This inspection took place on 5 January 2016 and was unannounced. The last Care Quality Commission (CQC) inspection of the home was carried out on 19 September 2014, where we found the service was meeting all the regulations we looked at.
Beecholme House is a rehabilitation service that can accommodate and provide support for up to fifteen younger males with a past or present experience of mental ill health. The service specialises in helping people to develop the necessary skills to move onto more independent living. The service is divided into a main hostel located at 2-4 Beecholme Avenue where up to 12 people can live and a nearby three bedded ‘step down’ unit. The step down house is not permanently staffed and people who stay there live more independently than the people living at the main house. There were 12 people living in the main house and one person using the step down service when we visited.
The service had a registered manager in post. A registered manager is a person who has registered with the Care Quality Commission (CQC) to manage the service. Like registered providers, they are ‘registered persons’. Registered persons have a legal responsibility for meeting the requirements in the Health and Social Care Act and associated Regulations about how the service is run.
The provider did not always maintain accurate records relating to the overall management of the home. For example, we found no recorded evidence in respect of the quality monitoring visits carried out by the providers, action the manager had taken in response to the finding of these audits and the results of any feedback received from people who had participated in the services annual satisfaction survey. This meant it was difficult to determine whether the service was always taking appropriate action in a timely manner to address areas where improvements have been identified.
This was a breach of the Health and Social Care (Regulated Activities) Regulations 2014. You can see what action we told the provider to take at the back of the full version of the report.
People told us they were happy staying at Beecholme House. We saw staff looked after people in a way which was kind and caring. Our discussions with people using the service and visiting community based mental health professionals supported this. People’s rights to privacy and dignity were also respected.
People were safe living at the home. Staff knew what action to take to ensure people were protected if they suspected they were at risk of abuse or harm. Risks to people’s health, safety and wellbeing had been assessed and staff knew how to minimise and manage these risks in order to keep people safe. The service also managed accidents and incidents appropriately and suitable arrangements were in place to deal with emergencies.
People were actively encouraged and supported by staff to maintain and develop their independent living skills in order to help them move on and live more independently in the wider community.
People’s care plans were up to date and contained detailed information about people’s support needs. Staff were aware of the risks to people’s safety and followed management plans to minimise those risks.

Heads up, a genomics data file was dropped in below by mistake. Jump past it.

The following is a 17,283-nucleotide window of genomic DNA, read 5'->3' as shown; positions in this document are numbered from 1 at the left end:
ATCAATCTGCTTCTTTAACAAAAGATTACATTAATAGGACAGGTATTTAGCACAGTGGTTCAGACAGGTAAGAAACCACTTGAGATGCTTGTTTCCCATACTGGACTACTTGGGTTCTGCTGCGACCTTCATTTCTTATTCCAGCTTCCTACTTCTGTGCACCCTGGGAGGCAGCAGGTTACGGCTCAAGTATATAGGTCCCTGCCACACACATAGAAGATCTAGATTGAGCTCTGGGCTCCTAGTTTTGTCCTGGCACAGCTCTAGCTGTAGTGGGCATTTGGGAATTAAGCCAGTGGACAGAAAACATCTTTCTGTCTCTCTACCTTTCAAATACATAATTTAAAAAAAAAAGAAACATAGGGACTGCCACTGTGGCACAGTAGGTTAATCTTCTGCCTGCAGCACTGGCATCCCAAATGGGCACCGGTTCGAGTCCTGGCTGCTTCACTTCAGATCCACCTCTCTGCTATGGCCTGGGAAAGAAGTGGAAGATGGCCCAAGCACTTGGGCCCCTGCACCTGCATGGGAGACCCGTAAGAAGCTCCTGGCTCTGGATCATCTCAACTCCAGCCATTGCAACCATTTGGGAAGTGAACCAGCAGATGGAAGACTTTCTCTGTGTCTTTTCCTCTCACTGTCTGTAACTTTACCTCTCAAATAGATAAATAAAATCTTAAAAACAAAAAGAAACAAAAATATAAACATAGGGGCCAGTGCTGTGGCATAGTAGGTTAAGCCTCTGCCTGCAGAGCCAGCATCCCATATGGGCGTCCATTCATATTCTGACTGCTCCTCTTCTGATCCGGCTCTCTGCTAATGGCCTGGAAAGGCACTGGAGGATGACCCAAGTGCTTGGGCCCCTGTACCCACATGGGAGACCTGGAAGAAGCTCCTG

Staff were suitably trained and supported. Staff were aware of people’s preferences and routines and this enabled personalised care to be provided. They were aware of what behaviour people displayed to express their emotions and this enabled staff to provide the support people required.
People were supported to maintain social relationships with people who were important to them, such as their relatives and friends. Staff encouraged people to pursue their social and educational interests.
People were supported to keep healthy and well. Staff supported people to access physical and mental health care services and accompanied them to appointments as and when required. Staff also worked closely with community based mental health care professionals to ensure people received all the care and support they needed. There was a choice of meals, snacks and drinks and staff supported people to eat healthily.
People received their medicines as prescribed and staff supported people to manage their medicines safely.
There were enough suitably competent staff to care for and support people. The manager continuously reviewed and planned staffing levels to ensure there were enough staff to meet the needs of everyone staying in the main house and the step down service.
Staff supported people to make choices about day-to-day decisions. The manager was knowledgeable about the Mental Capacity Act (2005) supported people in line with this legislation.
The service had a clear management structure in place. We saw the manager led by example and was able to demonstrate a good understanding of their role and responsibilities. The views and ideas of people using the service, their relatives (where applicable), professional representatives and staff were routinely sought by the manager and used to improve the service they provided.
People felt comfortable raising any issues they might have about the home with staff. The service had arrangements in place to deal with people’s concerns and complaints appropriately.
The manager routinely reviewed the quality of care provided to people. They ensured any areas that required improvement were actioned and there was a focus within the staff team on continuous improvement of the service.